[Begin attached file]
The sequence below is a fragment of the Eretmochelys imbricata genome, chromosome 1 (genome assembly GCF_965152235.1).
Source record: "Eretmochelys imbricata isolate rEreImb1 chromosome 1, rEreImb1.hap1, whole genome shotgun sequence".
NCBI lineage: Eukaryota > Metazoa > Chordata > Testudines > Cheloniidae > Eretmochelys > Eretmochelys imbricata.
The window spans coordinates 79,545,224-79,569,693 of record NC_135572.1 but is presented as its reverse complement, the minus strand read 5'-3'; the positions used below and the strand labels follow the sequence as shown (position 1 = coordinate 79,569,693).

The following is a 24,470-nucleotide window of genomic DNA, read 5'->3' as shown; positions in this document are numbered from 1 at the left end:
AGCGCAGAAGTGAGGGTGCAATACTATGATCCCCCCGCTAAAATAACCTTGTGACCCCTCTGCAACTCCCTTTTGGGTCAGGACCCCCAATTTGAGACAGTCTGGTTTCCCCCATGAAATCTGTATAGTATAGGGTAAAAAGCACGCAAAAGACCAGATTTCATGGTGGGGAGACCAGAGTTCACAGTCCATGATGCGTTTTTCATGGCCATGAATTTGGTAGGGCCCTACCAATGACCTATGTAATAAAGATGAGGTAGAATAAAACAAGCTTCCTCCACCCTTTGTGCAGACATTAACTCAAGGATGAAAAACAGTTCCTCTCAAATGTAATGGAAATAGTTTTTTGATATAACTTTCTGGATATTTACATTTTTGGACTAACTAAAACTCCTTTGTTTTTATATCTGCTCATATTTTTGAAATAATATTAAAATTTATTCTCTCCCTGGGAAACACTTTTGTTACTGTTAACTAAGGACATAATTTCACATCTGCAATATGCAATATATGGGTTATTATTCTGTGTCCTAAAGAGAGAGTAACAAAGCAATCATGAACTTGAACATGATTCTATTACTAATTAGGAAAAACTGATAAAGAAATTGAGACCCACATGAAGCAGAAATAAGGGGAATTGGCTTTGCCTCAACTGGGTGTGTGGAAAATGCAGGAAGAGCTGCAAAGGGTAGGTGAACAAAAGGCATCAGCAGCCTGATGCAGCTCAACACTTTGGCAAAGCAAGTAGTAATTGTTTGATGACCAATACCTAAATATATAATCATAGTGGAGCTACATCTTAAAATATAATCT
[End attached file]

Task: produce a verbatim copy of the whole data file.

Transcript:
The sequence below is a fragment of the Eretmochelys imbricata genome, chromosome 1 (genome assembly GCF_965152235.1).
Source record: "Eretmochelys imbricata isolate rEreImb1 chromosome 1, rEreImb1.hap1, whole genome shotgun sequence".
NCBI lineage: Eukaryota > Metazoa > Chordata > Testudines > Cheloniidae > Eretmochelys > Eretmochelys imbricata.
The window spans coordinates 79,545,224-79,569,693 of record NC_135572.1 but is presented as its reverse complement, the minus strand read 5'-3'; the positions used below and the strand labels follow the sequence as shown (position 1 = coordinate 79,569,693).

The following is a 24,470-nucleotide window of genomic DNA, read 5'->3' as shown; positions in this document are numbered from 1 at the left end:
AGCGCAGAAGTGAGGGTGCAATACTATGATCCCCCCGCTAAAATAACCTTGTGACCCCTCTGCAACTCCCTTTTGGGTCAGGACCCCCAATTTGAGACAGTCTGGTTTCCCCCATGAAATCTGTATAGTATAGGGTAAAAAGCACGCAAAAGACCAGATTTCATGGTGGGGAGACCAGAGTTCACAGTCCATGATGCGTTTTTCATGGCCATGAATTTGGTAGGGCCCTACCAATGACCTATGTAATAAAGATGAGGTAGAATAAAACAAGCTTCCTCCACCCTTTGTGCAGACATTAACTCAAGGATGAAAAACAGTTCCTCTCAAATGTAATGGAAATAGTTTTTTGATATAACTTTCTGGATATTTACATTTTTGGACTAACTAAAACTCCTTTGTTTTTATATCTGCTCATATTTTTGAAATAATATTAAAATTTATTCTCTCCCTGGGAAACACTTTTGTTACTGTTAACTAAGGACATAATTTCACATCTGCAATATGCAATATATGGGTTATTATTCTGTGTCCTAAAGAGAGAGTAACAAAGCAATCATGAACTTGAACATGATTCTATTACTAATTAGGAAAAACTGATAAAGAAATTGAGACCCACATGAAGCAGAAATAAGGGGAATTGGCTTTGCCTCAACTGGGTGTGTGGAAAATGCAGGAAGAGCTGCAAAGGGTAGGTGAACAAAAGGCATCAGCAGCCTGATGCAGCTCAACACTTTGGCAAAGCAAGTAGTAATTGTTTGATGACCAATACCTAAATATATAATCATAGTGGAGCTACATCTTAAAATATAATCT